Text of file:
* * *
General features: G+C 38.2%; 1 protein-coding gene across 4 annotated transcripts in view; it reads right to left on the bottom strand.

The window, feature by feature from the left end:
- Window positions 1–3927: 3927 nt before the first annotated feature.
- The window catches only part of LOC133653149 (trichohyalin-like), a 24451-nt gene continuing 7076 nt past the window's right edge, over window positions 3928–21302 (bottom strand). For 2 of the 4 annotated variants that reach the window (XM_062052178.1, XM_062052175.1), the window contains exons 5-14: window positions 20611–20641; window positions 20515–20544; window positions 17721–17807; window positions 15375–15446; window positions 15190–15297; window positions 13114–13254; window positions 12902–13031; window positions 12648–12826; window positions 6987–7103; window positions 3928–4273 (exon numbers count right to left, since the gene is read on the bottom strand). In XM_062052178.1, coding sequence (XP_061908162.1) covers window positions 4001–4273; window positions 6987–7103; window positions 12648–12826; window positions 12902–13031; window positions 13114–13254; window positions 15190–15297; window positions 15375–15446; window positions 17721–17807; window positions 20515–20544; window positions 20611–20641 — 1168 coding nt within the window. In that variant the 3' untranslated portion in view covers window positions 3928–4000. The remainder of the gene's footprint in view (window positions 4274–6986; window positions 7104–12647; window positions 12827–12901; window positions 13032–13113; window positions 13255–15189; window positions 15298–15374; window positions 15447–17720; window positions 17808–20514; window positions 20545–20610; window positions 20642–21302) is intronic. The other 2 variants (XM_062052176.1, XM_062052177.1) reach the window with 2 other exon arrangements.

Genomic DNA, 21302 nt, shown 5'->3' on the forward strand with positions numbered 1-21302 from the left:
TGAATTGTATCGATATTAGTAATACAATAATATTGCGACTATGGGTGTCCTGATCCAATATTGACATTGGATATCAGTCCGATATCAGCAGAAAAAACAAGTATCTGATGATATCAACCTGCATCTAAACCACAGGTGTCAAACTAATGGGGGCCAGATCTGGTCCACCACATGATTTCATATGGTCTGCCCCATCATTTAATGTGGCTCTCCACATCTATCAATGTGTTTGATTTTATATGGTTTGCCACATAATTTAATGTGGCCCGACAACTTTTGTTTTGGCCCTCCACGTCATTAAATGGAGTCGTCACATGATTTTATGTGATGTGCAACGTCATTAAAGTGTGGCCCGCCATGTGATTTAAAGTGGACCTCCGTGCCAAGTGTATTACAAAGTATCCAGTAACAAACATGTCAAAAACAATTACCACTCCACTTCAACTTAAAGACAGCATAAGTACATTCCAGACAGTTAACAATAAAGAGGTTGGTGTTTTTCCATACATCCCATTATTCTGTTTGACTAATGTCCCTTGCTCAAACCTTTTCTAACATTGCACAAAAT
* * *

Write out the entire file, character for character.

General features: G+C 38.2%; 1 protein-coding gene across 4 annotated transcripts in view; it reads right to left on the bottom strand.

The window, feature by feature from the left end:
- Window positions 1–3927: 3927 nt before the first annotated feature.
- The window catches only part of LOC133653149 (trichohyalin-like), a 24451-nt gene continuing 7076 nt past the window's right edge, over window positions 3928–21302 (bottom strand). For 2 of the 4 annotated variants that reach the window (XM_062052178.1, XM_062052175.1), the window contains exons 5-14: window positions 20611–20641; window positions 20515–20544; window positions 17721–17807; window positions 15375–15446; window positions 15190–15297; window positions 13114–13254; window positions 12902–13031; window positions 12648–12826; window positions 6987–7103; window positions 3928–4273 (exon numbers count right to left, since the gene is read on the bottom strand). In XM_062052178.1, coding sequence (XP_061908162.1) covers window positions 4001–4273; window positions 6987–7103; window positions 12648–12826; window positions 12902–13031; window positions 13114–13254; window positions 15190–15297; window positions 15375–15446; window positions 17721–17807; window positions 20515–20544; window positions 20611–20641 — 1168 coding nt within the window. In that variant the 3' untranslated portion in view covers window positions 3928–4000. The remainder of the gene's footprint in view (window positions 4274–6986; window positions 7104–12647; window positions 12827–12901; window positions 13032–13113; window positions 13255–15189; window positions 15298–15374; window positions 15447–17720; window positions 17808–20514; window positions 20545–20610; window positions 20642–21302) is intronic. The other 2 variants (XM_062052176.1, XM_062052177.1) reach the window with 2 other exon arrangements.

Genomic DNA, 21302 nt, shown 5'->3' on the forward strand with positions numbered 1-21302 from the left:
TGAATTGTATCGATATTAGTAATACAATAATATTGCGACTATGGGTGTCCTGATCCAATATTGACATTGGATATCAGTCCGATATCAGCAGAAAAAACAAGTATCTGATGATATCAACCTGCATCTAAACCACAGGTGTCAAACTAATGGGGGCCAGATCTGGTCCACCACATGATTTCATATGGTCTGCCCCATCATTTAATGTGGCTCTCCACATCTATCAATGTGTTTGATTTTATATGGTTTGCCACATAATTTAATGTGGCCCGACAACTTTTGTTTTGGCCCTCCACGTCATTAAATGGAGTCGTCACATGATTTTATGTGATGTGCAACGTCATTAAAGTGTGGCCCGCCATGTGATTTAAAGTGGACCTCCGTGCCAAGTGTATTACAAAGTATCCAGTAACAAACATGTCAAAAACAATTACCACTCCACTTCAACTTAAAGACAGCATAAGTACATTCCAGACAGTTAACAATAAAGAGGTTGGTGTTTTTCCATACATCCCATTATTCTGTTTGACTAATGTCCCTTGCTCAAACCTTTTCTAACATTGCACAAAAT